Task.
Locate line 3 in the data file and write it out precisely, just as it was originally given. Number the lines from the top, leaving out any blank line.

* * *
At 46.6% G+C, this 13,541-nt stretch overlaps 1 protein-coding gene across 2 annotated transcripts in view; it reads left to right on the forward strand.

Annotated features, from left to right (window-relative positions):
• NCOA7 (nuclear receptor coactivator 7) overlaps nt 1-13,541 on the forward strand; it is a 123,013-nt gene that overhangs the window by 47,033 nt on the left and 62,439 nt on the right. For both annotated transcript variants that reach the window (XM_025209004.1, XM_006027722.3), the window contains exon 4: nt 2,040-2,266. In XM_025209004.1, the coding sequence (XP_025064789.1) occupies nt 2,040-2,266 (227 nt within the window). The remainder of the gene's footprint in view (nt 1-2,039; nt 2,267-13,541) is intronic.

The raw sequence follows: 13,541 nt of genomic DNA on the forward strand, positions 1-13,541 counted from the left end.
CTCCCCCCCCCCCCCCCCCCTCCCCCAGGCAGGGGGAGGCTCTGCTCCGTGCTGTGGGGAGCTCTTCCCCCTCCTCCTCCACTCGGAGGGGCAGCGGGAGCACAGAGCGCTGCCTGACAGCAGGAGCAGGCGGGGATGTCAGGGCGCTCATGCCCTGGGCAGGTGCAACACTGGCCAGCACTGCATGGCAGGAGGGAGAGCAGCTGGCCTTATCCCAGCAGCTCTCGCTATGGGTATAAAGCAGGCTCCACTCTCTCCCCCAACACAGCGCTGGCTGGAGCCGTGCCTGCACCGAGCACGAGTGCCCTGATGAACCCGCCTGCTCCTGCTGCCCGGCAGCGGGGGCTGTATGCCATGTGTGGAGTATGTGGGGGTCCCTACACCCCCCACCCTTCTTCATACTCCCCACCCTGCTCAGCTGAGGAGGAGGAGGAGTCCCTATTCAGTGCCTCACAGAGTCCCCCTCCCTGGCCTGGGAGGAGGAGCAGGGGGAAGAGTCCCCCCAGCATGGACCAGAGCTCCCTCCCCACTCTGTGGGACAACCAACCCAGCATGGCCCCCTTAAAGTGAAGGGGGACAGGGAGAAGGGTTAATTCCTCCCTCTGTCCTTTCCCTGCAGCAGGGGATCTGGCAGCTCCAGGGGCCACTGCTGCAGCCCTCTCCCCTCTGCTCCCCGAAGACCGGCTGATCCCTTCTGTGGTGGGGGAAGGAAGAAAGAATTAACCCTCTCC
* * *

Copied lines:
• NCOA7 (nuclear receptor coactivator 7) overlaps nt 1-13,541 on the forward strand; it is a 123,013-nt gene that overhangs the window by 47,033 nt on the left and 62,439 nt on the right. For both annotated transcript variants that reach the window (XM_025209004.1, XM_006027722.3), the window contains exon 4: nt 2,040-2,266. In XM_025209004.1, the coding sequence (XP_025064789.1) occupies nt 2,040-2,266 (227 nt within the window). The remainder of the gene's footprint in view (nt 1-2,039; nt 2,267-13,541) is intronic.